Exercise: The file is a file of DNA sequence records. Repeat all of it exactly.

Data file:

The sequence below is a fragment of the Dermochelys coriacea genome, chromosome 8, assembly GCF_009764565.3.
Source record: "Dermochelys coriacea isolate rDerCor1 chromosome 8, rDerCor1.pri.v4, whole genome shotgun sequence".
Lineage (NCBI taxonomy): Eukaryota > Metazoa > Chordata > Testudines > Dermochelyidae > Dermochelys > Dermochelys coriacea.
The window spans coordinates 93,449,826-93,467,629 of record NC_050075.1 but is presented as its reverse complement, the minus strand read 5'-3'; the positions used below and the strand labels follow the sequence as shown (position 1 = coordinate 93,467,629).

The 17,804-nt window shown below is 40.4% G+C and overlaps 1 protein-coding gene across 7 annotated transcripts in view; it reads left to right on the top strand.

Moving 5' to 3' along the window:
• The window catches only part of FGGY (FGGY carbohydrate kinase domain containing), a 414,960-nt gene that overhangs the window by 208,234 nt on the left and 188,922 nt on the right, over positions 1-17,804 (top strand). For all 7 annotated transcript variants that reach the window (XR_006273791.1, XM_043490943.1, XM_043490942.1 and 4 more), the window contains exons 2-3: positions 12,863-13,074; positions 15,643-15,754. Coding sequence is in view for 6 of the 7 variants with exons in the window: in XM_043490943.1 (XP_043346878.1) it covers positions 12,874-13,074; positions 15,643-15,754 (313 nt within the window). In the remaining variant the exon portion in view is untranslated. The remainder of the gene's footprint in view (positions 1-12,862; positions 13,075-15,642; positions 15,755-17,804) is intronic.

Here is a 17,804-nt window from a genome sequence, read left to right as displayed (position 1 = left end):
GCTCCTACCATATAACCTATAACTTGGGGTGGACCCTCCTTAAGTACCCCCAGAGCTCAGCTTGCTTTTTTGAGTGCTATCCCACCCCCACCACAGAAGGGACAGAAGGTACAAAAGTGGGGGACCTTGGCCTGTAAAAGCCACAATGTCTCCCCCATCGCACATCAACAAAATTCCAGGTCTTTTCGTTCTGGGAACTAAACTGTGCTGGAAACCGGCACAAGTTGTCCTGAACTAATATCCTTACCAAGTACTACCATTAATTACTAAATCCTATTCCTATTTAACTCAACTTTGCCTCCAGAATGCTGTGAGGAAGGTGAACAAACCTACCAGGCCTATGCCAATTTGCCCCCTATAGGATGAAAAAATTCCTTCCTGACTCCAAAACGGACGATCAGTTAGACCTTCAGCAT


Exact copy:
The sequence below is a fragment of the Dermochelys coriacea genome, chromosome 8, assembly GCF_009764565.3.
Source record: "Dermochelys coriacea isolate rDerCor1 chromosome 8, rDerCor1.pri.v4, whole genome shotgun sequence".
Lineage (NCBI taxonomy): Eukaryota > Metazoa > Chordata > Testudines > Dermochelyidae > Dermochelys > Dermochelys coriacea.
The window spans coordinates 93,449,826-93,467,629 of record NC_050075.1 but is presented as its reverse complement, the minus strand read 5'-3'; the positions used below and the strand labels follow the sequence as shown (position 1 = coordinate 93,467,629).

The 17,804-nt window shown below is 40.4% G+C and overlaps 1 protein-coding gene across 7 annotated transcripts in view; it reads left to right on the top strand.

Moving 5' to 3' along the window:
• The window catches only part of FGGY (FGGY carbohydrate kinase domain containing), a 414,960-nt gene that overhangs the window by 208,234 nt on the left and 188,922 nt on the right, over positions 1-17,804 (top strand). For all 7 annotated transcript variants that reach the window (XR_006273791.1, XM_043490943.1, XM_043490942.1 and 4 more), the window contains exons 2-3: positions 12,863-13,074; positions 15,643-15,754. Coding sequence is in view for 6 of the 7 variants with exons in the window: in XM_043490943.1 (XP_043346878.1) it covers positions 12,874-13,074; positions 15,643-15,754 (313 nt within the window). In the remaining variant the exon portion in view is untranslated. The remainder of the gene's footprint in view (positions 1-12,862; positions 13,075-15,642; positions 15,755-17,804) is intronic.

Here is a 17,804-nt window from a genome sequence, read left to right as displayed (position 1 = left end):
GCTCCTACCATATAACCTATAACTTGGGGTGGACCCTCCTTAAGTACCCCCAGAGCTCAGCTTGCTTTTTTGAGTGCTATCCCACCCCCACCACAGAAGGGACAGAAGGTACAAAAGTGGGGGACCTTGGCCTGTAAAAGCCACAATGTCTCCCCCATCGCACATCAACAAAATTCCAGGTCTTTTCGTTCTGGGAACTAAACTGTGCTGGAAACCGGCACAAGTTGTCCTGAACTAATATCCTTACCAAGTACTACCATTAATTACTAAATCCTATTCCTATTTAACTCAACTTTGCCTCCAGAATGCTGTGAGGAAGGTGAACAAACCTACCAGGCCTATGCCAATTTGCCCCCTATAGGATGAAAAAATTCCTTCCTGACTCCAAAACGGACGATCAGTTAGACCTTCAGCAT